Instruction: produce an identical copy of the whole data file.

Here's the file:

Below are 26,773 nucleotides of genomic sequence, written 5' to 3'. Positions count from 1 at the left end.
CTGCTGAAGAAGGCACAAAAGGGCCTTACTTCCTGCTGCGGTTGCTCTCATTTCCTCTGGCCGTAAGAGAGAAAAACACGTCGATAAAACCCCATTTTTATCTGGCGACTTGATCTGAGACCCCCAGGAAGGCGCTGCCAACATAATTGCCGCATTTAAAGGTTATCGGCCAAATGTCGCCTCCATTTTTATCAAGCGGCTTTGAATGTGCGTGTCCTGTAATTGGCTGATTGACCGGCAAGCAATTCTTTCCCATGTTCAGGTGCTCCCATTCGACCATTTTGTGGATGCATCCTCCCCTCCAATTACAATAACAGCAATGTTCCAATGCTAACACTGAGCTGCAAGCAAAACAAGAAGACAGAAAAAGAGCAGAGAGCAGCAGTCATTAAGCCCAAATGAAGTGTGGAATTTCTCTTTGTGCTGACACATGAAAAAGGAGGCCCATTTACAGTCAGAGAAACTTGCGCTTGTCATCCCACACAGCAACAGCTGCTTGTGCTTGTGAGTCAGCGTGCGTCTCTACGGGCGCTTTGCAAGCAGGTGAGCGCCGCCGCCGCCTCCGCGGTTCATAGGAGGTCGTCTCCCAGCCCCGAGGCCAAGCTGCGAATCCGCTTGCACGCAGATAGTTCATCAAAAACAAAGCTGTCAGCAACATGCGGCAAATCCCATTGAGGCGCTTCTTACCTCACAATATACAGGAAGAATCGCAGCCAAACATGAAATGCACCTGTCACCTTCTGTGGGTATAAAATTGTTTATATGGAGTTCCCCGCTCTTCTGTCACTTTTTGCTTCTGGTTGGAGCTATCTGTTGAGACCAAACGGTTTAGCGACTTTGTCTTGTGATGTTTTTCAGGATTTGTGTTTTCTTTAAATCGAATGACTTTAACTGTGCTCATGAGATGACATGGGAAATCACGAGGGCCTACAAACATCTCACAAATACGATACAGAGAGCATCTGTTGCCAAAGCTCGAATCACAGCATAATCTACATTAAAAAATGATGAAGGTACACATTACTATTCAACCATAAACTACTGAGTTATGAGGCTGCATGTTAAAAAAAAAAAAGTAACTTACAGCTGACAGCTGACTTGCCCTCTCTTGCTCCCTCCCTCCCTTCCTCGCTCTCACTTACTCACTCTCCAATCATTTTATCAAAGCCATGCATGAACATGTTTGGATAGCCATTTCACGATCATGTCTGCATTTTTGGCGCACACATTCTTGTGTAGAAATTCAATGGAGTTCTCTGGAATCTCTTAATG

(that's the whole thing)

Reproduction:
Below are 26,773 nucleotides of genomic sequence, written 5' to 3'. Positions count from 1 at the left end.
CTGCTGAAGAAGGCACAAAAGGGCCTTACTTCCTGCTGCGGTTGCTCTCATTTCCTCTGGCCGTAAGAGAGAAAAACACGTCGATAAAACCCCATTTTTATCTGGCGACTTGATCTGAGACCCCCAGGAAGGCGCTGCCAACATAATTGCCGCATTTAAAGGTTATCGGCCAAATGTCGCCTCCATTTTTATCAAGCGGCTTTGAATGTGCGTGTCCTGTAATTGGCTGATTGACCGGCAAGCAATTCTTTCCCATGTTCAGGTGCTCCCATTCGACCATTTTGTGGATGCATCCTCCCCTCCAATTACAATAACAGCAATGTTCCAATGCTAACACTGAGCTGCAAGCAAAACAAGAAGACAGAAAAAGAGCAGAGAGCAGCAGTCATTAAGCCCAAATGAAGTGTGGAATTTCTCTTTGTGCTGACACATGAAAAAGGAGGCCCATTTACAGTCAGAGAAACTTGCGCTTGTCATCCCACACAGCAACAGCTGCTTGTGCTTGTGAGTCAGCGTGCGTCTCTACGGGCGCTTTGCAAGCAGGTGAGCGCCGCCGCCGCCTCCGCGGTTCATAGGAGGTCGTCTCCCAGCCCCGAGGCCAAGCTGCGAATCCGCTTGCACGCAGATAGTTCATCAAAAACAAAGCTGTCAGCAACATGCGGCAAATCCCATTGAGGCGCTTCTTACCTCACAATATACAGGAAGAATCGCAGCCAAACATGAAATGCACCTGTCACCTTCTGTGGGTATAAAATTGTTTATATGGAGTTCCCCGCTCTTCTGTCACTTTTTGCTTCTGGTTGGAGCTATCTGTTGAGACCAAACGGTTTAGCGACTTTGTCTTGTGATGTTTTTCAGGATTTGTGTTTTCTTTAAATCGAATGACTTTAACTGTGCTCATGAGATGACATGGGAAATCACGAGGGCCTACAAACATCTCACAAATACGATACAGAGAGCATCTGTTGCCAAAGCTCGAATCACAGCATAATCTACATTAAAAAATGATGAAGGTACACATTACTATTCAACCATAAACTACTGAGTTATGAGGCTGCATGTTAAAAAAAAAAAAGTAACTTACAGCTGACAGCTGACTTGCCCTCTCTTGCTCCCTCCCTCCCTTCCTCGCTCTCACTTACTCACTCTCCAATCATTTTATCAAAGCCATGCATGAACATGTTTGGATAGCCATTTCACGATCATGTCTGCATTTTTGGCGCACACATTCTTGTGTAGAAATTCAATGGAGTTCTCTGGAATCTCTTAATG